The site was to behold as the plane made its descension toward the beautiful greenery and scenic coastline of Maurtius, leaving the cold and snow of Canada behind.
Stepping off the plane after a surprisingly quick 12-hour flight from Paris, I could already feel the heat. And it was only seven in the morning!
Outside the airport terminal, I looked for my ride. He was nowhere in sight. I phoned my place of stay that I was going to take another taxi. I arrived at my destination about 20 minutes later.
Blue Bay in Mauritius
With the aid of Lonely Planet’s Mauritius, Reunion and Madagascar, I chose Chant au Vent. There is a Canadian connection at this guesthouse. Claire, the manager, is from Montreal and has lived here for ten years. Lucky her! She left the bitter cold winters behind.
Later that afternoon, Claire apologized. It was her husband, Salish, who was scheduled to pick me up. When he phoned the airport, he was told I was going to land at nine.
Unlike the crowds of touristy areas of Flic en Flac and Grand Baei, Blue Bay still remains it’s quiet charming self. The neighbourhood has beautiful, colourful but expensive homes
The next day thanks to the constant downpour my plans were foiled. There was a threat of a cyclone, which thankfully never happened. But at least I didn’t have wedding plans unlike the British couple whose friends were to marry that day. I found out later it got postponed until Friday.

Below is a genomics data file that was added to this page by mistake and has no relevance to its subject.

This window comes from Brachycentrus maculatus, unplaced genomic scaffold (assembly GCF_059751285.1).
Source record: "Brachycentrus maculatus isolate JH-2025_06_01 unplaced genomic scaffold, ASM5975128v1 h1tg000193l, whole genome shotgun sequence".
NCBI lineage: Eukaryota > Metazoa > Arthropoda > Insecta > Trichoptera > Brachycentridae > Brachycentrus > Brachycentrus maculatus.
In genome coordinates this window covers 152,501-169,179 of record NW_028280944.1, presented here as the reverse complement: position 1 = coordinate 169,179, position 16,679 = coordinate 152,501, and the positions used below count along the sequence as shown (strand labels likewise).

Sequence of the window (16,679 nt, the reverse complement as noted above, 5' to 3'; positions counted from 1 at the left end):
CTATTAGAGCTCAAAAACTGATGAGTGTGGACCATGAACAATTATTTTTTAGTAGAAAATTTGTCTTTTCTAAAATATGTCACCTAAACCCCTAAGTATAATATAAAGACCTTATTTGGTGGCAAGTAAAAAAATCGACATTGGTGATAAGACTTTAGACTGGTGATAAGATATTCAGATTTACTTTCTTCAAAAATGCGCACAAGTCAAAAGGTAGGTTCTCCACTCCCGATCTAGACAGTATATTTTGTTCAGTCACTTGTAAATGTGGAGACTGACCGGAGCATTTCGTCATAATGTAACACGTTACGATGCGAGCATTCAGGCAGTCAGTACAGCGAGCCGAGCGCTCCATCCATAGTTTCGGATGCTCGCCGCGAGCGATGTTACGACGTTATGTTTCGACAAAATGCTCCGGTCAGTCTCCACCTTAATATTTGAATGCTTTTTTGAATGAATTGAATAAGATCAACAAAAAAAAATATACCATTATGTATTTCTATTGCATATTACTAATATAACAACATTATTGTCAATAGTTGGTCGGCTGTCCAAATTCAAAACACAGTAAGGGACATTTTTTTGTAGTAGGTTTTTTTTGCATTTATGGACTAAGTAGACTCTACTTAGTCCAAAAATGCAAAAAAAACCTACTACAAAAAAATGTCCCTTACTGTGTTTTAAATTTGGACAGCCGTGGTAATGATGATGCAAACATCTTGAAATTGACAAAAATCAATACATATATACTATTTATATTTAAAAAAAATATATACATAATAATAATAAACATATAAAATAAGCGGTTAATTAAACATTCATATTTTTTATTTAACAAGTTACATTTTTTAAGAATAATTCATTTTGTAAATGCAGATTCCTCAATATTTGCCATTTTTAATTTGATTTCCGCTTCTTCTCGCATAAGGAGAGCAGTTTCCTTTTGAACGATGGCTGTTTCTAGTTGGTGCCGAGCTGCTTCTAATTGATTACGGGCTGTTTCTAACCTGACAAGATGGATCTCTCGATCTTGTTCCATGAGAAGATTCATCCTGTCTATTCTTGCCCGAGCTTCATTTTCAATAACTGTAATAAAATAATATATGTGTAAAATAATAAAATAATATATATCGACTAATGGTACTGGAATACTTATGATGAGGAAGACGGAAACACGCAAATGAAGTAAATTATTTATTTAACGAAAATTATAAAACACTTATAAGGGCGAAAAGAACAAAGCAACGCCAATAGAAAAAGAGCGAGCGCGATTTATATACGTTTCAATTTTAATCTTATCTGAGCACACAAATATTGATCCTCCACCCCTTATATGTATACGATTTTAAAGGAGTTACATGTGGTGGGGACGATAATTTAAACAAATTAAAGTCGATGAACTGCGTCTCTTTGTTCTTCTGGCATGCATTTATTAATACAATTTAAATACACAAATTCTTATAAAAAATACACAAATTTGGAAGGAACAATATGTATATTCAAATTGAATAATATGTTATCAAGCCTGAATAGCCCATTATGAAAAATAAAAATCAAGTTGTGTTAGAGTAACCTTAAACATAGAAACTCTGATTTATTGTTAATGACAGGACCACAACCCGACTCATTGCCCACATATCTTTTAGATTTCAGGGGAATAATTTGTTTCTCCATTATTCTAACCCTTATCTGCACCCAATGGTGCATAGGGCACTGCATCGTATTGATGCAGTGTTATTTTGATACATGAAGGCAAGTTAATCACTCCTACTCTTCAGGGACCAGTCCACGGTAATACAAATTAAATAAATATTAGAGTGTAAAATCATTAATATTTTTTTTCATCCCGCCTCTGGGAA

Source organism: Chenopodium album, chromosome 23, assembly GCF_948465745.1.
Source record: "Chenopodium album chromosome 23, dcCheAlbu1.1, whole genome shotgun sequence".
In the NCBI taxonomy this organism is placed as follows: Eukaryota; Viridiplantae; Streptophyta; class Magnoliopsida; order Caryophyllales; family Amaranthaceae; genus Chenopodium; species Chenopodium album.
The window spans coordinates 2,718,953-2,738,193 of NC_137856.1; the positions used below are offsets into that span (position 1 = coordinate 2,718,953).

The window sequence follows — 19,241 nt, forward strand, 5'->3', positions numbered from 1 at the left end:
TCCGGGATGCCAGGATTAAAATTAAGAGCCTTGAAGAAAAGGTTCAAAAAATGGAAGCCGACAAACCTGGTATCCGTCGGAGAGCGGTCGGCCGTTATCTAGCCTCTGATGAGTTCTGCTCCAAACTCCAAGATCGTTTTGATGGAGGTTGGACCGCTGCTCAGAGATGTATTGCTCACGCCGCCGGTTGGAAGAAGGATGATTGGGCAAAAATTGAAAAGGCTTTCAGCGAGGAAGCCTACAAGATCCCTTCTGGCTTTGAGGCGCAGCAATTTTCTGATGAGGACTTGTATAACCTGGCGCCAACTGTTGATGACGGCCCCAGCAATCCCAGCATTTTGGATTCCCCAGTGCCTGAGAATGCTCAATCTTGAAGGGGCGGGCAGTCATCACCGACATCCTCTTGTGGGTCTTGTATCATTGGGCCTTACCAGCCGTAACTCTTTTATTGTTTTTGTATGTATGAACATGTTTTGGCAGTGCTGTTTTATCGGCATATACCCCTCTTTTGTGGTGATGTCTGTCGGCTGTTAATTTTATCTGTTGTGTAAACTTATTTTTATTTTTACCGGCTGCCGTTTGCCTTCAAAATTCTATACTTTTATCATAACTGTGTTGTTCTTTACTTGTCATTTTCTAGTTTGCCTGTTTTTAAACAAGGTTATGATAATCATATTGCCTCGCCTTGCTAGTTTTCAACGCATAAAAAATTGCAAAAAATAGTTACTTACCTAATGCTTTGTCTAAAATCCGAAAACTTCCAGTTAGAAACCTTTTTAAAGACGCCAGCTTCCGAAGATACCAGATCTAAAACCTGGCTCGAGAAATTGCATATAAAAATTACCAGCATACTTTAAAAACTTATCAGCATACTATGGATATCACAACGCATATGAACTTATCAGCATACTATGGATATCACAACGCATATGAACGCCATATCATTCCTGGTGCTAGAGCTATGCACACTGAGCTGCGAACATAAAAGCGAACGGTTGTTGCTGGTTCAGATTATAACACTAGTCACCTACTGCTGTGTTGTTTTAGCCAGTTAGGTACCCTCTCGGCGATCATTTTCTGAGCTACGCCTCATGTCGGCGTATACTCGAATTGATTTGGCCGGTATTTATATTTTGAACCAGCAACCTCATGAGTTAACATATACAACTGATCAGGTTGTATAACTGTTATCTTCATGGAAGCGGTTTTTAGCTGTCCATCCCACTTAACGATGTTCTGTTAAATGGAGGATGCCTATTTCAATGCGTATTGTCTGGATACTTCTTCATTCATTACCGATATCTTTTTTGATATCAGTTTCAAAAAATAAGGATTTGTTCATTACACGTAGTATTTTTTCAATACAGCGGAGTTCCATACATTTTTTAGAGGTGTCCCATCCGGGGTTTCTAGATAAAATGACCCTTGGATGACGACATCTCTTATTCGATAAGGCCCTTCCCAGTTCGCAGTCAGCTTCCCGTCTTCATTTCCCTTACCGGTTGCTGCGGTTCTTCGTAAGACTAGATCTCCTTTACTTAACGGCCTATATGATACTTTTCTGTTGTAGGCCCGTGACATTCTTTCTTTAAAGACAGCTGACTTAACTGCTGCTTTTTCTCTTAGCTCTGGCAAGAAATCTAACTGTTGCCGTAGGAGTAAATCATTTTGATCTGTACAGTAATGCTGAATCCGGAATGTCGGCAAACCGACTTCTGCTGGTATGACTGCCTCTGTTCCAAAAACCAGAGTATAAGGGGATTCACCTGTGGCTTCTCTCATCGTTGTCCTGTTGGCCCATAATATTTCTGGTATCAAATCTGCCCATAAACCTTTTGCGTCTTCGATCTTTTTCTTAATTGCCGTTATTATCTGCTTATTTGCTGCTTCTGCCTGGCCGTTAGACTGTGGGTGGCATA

For most of my dinners, I did patronize at La Bouganville, just steps from my guesthouse. Here I spend New Years Eve here with a couple Ruzanne and Andrew from South Africa having a wonderful dinner (it was a choice of set menu or order off the menu) and was entertained by the national Sega dance. Sega originated when African slaves gathered by the firelight on the beach after a hard days work, dancing to the rhythmic drumbeat. Now this dance is mixed with hip movements of a little Latin and the hand movements of Southwest Asian.
A five-minute walk is Reviva Spa. I was surprised that I could make an appointment on New Years Day. The hour massage got rid of the tension and knots in my back.
Not easily accessible by local bus, I hired Salish to give me a guided tour. It was worth it. Rather than being in a bus or van full of people, I could take my time.
Bois Cheri Tea factory’s museum taught me surprising facts of the history of tea. The museum has an old locomotive, glass cases displaying different cups and saucers, teapots.
After the museum, I got a tour of the factory. I was shown the process of different grinds and blends of tea and After, I went to sample some tea at the lodge and enjoyed the panoramic view.
Unfortunately rain started when we arrived at the sacred Hindu site of Grand Basin the largest pilgrimage outside India. The mist blocked my view of the Pink Temple on the other site of the Crater Lake. I took refuge for a while inside the colourful temple.
There is a 33m high statue of Shiva. Shiva is known to create the lake by spilling the water from Ganges that he carried on his head. Every February or March, depending on the lunar cycle, up to 500,000 of the island’s Hindu come each year to pay homage to Shiva during the Maha Shivaratri. That would be amazing to see.
Salish drove along the gorgeous Le Morne Peninsula. History has it here that slaves escaped and hid on top of these mountains. The story goes that not knowing slavery had been abolished the slaves saw soldiers heading toward them up the cliffs. They thought they would be captured therefore plunged to their deaths. This is how Le Morne (mournful one) got its name.